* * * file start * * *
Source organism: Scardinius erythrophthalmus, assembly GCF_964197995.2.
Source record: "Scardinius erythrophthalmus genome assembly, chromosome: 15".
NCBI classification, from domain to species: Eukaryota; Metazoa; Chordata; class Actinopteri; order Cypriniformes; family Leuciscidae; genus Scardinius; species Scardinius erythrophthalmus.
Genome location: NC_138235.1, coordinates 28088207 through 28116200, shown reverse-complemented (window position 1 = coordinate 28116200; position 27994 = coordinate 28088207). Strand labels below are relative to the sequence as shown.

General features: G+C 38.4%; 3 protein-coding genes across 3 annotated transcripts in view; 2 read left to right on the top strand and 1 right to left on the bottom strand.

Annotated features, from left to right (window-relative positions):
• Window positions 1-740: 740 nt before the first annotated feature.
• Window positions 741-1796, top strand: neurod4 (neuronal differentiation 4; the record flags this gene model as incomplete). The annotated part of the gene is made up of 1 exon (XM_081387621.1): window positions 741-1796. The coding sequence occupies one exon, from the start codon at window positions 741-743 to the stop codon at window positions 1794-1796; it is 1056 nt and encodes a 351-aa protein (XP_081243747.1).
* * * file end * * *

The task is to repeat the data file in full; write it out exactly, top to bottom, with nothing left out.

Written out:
Source organism: Scardinius erythrophthalmus, assembly GCF_964197995.2.
Source record: "Scardinius erythrophthalmus genome assembly, chromosome: 15".
NCBI classification, from domain to species: Eukaryota; Metazoa; Chordata; class Actinopteri; order Cypriniformes; family Leuciscidae; genus Scardinius; species Scardinius erythrophthalmus.
Genome location: NC_138235.1, coordinates 28088207 through 28116200, shown reverse-complemented (window position 1 = coordinate 28116200; position 27994 = coordinate 28088207). Strand labels below are relative to the sequence as shown.

General features: G+C 38.4%; 3 protein-coding genes across 3 annotated transcripts in view; 2 read left to right on the top strand and 1 right to left on the bottom strand.

Annotated features, from left to right (window-relative positions):
• Window positions 1-740: 740 nt before the first annotated feature.
• Window positions 741-1796, top strand: neurod4 (neuronal differentiation 4; the record flags this gene model as incomplete). The annotated part of the gene is made up of 1 exon (XM_081387621.1): window positions 741-1796. The coding sequence occupies one exon, from the start codon at window positions 741-743 to the stop codon at window positions 1794-1796; it is 1056 nt and encodes a 351-aa protein (XP_081243747.1).